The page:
In my current job, I create and facilitate bystander intervention trainings for student leaders. We focus not only on sexual assault prevention, but other instances where we may need to step in as active bystanders. This year, we’ve added a section around microaggressions, and students have about a million and seven questions about them. Which is fine when the questions are respectful, because students are all in the sessions to learn (and my problematic self didn’t even learn the term until my senior year in college, so I’m one to judge). I’m excited students come in eager to gain knowledge, but whew!


Besides the basic:

  1. “what is a microaggression” (answer: “brief and commonplace daily verbal, behavioral, or environmental indignities, whether intentional or unintentional, that communicate hostile, derogatory, or negative racial slights and insults toward people of color” [Sue, et al., 2007]), and
  2. “are White girls who wear Ugg boots and drink PSLs targets of microaggression? “(answer: no)

a question I’ve heard this year, and have gotten in the past when talking about microaggressions is “why are microaggressions a big deal? They’re like…tiny aggressions. They aren’t a big deal as killing someone, so why are we talking about them?” (This is a mashup of direct quotes from different individuals telling me or other facilitators that microaggressions aren’t a big deal. Most of these are from White folks, p.s.)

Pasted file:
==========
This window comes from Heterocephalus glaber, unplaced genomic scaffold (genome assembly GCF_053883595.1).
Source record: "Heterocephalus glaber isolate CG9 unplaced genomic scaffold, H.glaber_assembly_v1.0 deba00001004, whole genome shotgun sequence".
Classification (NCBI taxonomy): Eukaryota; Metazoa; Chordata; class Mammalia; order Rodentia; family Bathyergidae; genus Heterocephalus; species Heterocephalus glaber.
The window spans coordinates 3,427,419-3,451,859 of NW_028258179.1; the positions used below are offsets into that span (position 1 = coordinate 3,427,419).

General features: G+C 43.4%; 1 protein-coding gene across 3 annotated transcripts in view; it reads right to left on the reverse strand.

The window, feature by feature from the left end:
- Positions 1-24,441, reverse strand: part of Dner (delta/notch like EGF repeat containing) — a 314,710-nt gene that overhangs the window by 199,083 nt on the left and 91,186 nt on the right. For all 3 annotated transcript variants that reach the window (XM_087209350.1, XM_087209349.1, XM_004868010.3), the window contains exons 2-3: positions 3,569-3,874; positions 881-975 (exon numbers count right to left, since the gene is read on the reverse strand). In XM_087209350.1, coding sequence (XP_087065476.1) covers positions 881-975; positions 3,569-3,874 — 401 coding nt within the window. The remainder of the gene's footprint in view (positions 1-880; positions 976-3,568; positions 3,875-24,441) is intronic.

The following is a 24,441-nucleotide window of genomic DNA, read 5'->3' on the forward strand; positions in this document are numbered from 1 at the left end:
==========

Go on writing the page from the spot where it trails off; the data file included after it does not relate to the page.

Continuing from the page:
If you can’t tell, this particular question bothers me to no end. Hold on to this thought.

Two days ago, I saw a notification on my phone that #TerenceCrutcher was trending on Twitter. At this point, I, like many others, have an unfortunate sixth sense about names that trend as hashtags. I assumed the worst. Today, like other days, I was correct. Terence Crutcher was a Black man murdered by the police in Tulsa, OK last Friday (yes, Oklahoma, the same state where former Oklahoma City Daniel Holtzclaw sexually assaulted 13 Black woman). He was tasered, then fatally shot. The Tulsa Police Department released the video tape of his death was released today, and right before Terence was killed, a police officer said “That looks like a bad dude, too.” I would like to point out: Terence did not have a weapon on him, or in his car. When he stepped out of his vehicle, he had his hands up. The police still killed him. I would also like to point out: he was on the middle of the road because his car broke down.

Yesterday, I learned that Keith Lamont Scott was shot and murdered by the police in Charlotte, North Carolina. Police reported him coming out of his car with a handgun, and said they gave him multiple warnings to drop his gun. His family reported that Scott was disabled, and he was reading a book in his car while waiting for his son to head out to school. The mayor is telling protesters in Charlotte to be “calm, ” and the police wants people to know that what the police are investigating looks different than what’s said on social media. Never mind that many a White terrorist with guns have been taken in alive. Never mind that police can’t confirm if he did indeed point a gun at them.